South Africa

South African Health Minister Says Coronavirus Restrictions To Be Assigned By District

South African Health Minister Zweli Mkhize said on Thursday that the government will assign levels of lockdown restrictions for each of the 50 districts depending upon the number of active coronavirus infections there, reported Reuters.

Mkhize said that the National Coronavirus Command Council, the government body overseeing efforts to contain the virus, will review the restrictions for each district every two weeks. He added that the country was moving away from a “one-size-fits-all” approach.

It currently remains unclear if there would be restrictions on movement between districts, which vary widely in size and in population.

The South African health minister said the district-based approach reflected the need to balance the risks of continuing economic restrictions as it is likely that ending the restrictions abruptly might lead to an upsurge in COVID-19 cases in the country.

“Depending on the average active cases per 100,000 people, districts will be individually assigned levels of lockdown to prevent the spread of the virus,” Mkhize said.

He also said the government is working to increase the number of beds in hospitals across the country and that cluster outbreaks in and around Cape Town were driving infections in two of the most badly affected Western Cape and Eastern Cape provinces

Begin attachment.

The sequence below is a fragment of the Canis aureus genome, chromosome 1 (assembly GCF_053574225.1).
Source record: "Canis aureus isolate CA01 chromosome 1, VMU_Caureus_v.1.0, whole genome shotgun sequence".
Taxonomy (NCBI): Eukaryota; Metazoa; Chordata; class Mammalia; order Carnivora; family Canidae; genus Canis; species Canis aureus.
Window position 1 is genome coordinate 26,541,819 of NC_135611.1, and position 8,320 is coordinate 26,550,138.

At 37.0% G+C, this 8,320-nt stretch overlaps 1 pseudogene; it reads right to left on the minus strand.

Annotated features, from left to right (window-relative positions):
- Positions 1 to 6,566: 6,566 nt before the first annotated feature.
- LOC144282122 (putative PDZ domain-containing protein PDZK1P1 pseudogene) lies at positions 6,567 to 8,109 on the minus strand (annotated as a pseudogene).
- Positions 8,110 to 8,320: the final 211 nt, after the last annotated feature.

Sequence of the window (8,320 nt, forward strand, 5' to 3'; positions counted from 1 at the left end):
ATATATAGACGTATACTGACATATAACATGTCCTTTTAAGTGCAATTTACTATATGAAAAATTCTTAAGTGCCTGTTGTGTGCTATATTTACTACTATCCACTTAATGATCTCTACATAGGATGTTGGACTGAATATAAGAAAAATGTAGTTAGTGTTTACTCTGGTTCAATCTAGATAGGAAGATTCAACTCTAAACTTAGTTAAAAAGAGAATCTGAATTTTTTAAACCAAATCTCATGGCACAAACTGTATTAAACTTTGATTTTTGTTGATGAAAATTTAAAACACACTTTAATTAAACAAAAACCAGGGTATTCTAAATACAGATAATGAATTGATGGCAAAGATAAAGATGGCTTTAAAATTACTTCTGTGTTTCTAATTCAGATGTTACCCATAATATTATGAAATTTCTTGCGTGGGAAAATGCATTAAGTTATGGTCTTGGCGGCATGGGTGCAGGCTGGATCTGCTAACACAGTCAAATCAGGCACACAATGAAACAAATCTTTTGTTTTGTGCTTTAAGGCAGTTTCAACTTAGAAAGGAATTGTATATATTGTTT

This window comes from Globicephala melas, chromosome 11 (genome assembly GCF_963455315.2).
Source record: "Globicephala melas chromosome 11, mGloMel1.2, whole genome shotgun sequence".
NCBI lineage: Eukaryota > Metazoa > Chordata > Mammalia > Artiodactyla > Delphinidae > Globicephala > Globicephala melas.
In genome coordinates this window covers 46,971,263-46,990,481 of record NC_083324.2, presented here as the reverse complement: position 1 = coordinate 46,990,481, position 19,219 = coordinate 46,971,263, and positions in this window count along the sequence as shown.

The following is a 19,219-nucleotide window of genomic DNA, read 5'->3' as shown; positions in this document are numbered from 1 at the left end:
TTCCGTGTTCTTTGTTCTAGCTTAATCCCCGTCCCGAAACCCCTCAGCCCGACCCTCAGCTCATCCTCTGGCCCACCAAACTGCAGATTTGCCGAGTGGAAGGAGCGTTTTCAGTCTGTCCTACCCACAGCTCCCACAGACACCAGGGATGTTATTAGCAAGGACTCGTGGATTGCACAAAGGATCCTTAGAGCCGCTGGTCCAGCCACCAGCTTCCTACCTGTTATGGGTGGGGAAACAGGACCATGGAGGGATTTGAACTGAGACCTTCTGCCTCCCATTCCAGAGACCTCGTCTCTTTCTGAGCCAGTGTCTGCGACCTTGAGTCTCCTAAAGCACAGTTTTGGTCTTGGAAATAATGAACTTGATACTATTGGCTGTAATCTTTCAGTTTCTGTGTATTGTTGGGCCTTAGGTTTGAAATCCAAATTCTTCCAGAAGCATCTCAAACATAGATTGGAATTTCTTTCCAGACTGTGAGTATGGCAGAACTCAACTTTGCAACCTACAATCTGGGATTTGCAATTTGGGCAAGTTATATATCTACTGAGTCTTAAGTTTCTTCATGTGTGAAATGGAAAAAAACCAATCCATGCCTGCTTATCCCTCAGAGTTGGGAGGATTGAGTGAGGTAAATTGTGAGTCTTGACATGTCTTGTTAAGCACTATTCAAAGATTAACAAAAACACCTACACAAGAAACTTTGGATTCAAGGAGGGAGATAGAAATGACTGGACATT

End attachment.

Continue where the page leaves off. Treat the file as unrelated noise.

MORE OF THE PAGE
As of Thursday, South Africa had recorded 12,739 confirmed cases of coronavirus. Almost 70% of those were in the Western Cape and Eastern Cape. The total number of deaths has now reached 238 and there have been 5,676 recoveries.

The South African government had imposed a lockdown in the country in March in a bid to stop the spread of coronavirus. The lockdown restrictions were slightly eased starting May 1 when the country moved to a five-level alert system where five represents the most restrictions.

Earlier this week, President Cyril Ramaphosa confirmed that the parts of the country with the highest rates of infection, including metropolitan areas, will continue to be under stringent restrictions into June.

Caroline Finnegan

A professionnal journalist for the past ten years, I cover global news and economic affairs for The Chief Observer.

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